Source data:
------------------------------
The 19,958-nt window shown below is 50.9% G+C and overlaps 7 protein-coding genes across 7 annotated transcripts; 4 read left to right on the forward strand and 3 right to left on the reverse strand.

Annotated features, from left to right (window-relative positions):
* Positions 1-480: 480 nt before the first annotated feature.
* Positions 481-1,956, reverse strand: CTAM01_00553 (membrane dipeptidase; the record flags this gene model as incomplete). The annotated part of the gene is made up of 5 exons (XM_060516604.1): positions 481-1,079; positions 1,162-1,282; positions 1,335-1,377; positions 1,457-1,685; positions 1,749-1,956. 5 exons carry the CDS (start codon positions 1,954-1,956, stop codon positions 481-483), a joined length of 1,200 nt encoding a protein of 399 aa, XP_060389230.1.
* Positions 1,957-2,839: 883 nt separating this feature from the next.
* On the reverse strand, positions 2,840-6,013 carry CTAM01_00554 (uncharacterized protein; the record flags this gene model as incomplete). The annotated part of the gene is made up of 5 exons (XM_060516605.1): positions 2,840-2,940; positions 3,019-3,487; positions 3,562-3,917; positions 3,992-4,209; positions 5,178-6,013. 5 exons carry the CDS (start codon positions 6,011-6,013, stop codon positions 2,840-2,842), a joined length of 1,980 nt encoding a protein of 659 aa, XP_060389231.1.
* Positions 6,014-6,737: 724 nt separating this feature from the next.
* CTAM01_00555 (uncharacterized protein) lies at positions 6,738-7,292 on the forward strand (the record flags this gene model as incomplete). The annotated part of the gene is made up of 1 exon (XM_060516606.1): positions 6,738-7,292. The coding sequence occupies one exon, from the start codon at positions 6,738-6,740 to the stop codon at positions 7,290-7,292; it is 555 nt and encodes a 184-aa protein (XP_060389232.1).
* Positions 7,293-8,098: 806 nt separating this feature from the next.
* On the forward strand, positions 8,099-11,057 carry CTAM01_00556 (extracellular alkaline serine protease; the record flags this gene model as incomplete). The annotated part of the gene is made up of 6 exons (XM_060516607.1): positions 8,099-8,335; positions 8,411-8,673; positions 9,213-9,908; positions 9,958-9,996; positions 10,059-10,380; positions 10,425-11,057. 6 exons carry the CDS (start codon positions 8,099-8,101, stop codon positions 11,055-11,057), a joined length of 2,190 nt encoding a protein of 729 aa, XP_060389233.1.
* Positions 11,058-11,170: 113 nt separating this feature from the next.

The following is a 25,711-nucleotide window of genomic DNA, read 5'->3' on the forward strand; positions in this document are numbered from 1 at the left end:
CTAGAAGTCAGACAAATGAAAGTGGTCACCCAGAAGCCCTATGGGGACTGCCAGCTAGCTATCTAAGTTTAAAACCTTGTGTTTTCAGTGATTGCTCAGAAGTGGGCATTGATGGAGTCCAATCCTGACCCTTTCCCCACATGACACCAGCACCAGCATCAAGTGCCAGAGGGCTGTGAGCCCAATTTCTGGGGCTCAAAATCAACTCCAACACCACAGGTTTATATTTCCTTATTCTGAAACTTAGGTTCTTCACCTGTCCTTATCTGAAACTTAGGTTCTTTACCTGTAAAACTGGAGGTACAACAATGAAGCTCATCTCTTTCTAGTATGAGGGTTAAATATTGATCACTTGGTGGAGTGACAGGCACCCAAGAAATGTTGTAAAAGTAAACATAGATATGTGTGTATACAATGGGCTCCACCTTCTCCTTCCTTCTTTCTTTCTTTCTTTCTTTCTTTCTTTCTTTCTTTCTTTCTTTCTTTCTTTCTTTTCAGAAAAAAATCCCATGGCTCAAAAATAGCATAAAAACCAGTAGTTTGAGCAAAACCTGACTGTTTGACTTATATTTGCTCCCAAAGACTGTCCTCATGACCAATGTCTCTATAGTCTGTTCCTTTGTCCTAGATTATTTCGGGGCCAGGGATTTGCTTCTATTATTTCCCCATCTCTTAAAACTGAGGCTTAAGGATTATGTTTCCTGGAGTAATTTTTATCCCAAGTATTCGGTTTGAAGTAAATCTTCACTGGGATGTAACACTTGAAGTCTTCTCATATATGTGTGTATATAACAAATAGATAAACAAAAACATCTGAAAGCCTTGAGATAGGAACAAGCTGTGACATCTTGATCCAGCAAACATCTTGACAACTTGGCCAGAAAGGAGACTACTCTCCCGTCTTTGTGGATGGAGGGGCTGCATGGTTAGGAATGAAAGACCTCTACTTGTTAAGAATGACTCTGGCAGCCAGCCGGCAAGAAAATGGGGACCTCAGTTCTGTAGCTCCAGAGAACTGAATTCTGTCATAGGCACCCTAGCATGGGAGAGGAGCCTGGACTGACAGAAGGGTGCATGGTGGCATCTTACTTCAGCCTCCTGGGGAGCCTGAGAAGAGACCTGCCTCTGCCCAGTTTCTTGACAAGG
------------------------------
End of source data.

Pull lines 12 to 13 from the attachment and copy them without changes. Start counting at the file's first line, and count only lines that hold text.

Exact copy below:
The following is a 25,711-nucleotide window of genomic DNA, read 5'->3' on the forward strand; positions in this document are numbered from 1 at the left end:
CTAGAAGTCAGACAAATGAAAGTGGTCACCCAGAAGCCCTATGGGGACTGCCAGCTAGCTATCTAAGTTTAAAACCTTGTGTTTTCAGTGATTGCTCAGAAGTGGGCATTGATGGAGTCCAATCCTGACCCTTTCCCCACATGACACCAGCACCAGCATCAAGTGCCAGAGGGCTGTGAGCCCAATTTCTGGGGCTCAAAATCAACTCCAACACCACAGGTTTATATTTCCTTATTCTGAAACTTAGGTTCTTCACCTGTCCTTATCTGAAACTTAGGTTCTTTACCTGTAAAACTGGAGGTACAACAATGAAGCTCATCTCTTTCTAGTATGAGGGTTAAATATTGATCACTTGGTGGAGTGACAGGCACCCAAGAAATGTTGTAAAAGTAAACATAGATATGTGTGTATACAATGGGCTCCACCTTCTCCTTCCTTCTTTCTTTCTTTCTTTCTTTCTTTCTTTCTTTCTTTCTTTCTTTCTTTCTTTCTTTTCAGAAAAAAATCCCATGGCTCAAAAATAGCATAAAAACCAGTAGTTTGAGCAAAACCTGACTGTTTGACTTATATTTGCTCCCAAAGACTGTCCTCATGACCAATGTCTCTATAGTCTGTTCCTTTGTCCTAGATTATTTCGGGGCCAGGGATTTGCTTCTATTATTTCCCCATCTCTTAAAACTGAGGCTTAAGGATTATGTTTCCTGGAGTAATTTTTATCCCAAGTATTCGGTTTGAAGTAAATCTTCACTGGGATGTAACACTTGAAGTCTTCTCATATATGTGTGTATATAACAAATAGATAAACAAAAACATCTGAAAGCCTTGAGATAGGAACAAGCTGTGACATCTTGATCCAGCAAACATCTTGACAACTTGGCCAGAAAGGAGACTACTCTCCCGTCTTTGTGGATGGAGGGGCTGCATGGTTAGGAATGAAAGACCTCTACTTGTTAAGAATGACTCTGGCAGCCAGCCGGCAAGAAAATGGGGACCTCAGTTCTGTAGCTCCAGAGAACTGAATTCTGTCATAGGCACCCTAGCATGGGAGAGGAGCCTGGACTGACAGAAGGGTGCATGGTGGCATCTTACTTCAGCCTCCTGGGGAGCCTGAGAAGAGACCTGCCTCTGCCCAGTTTCTTGACAAGG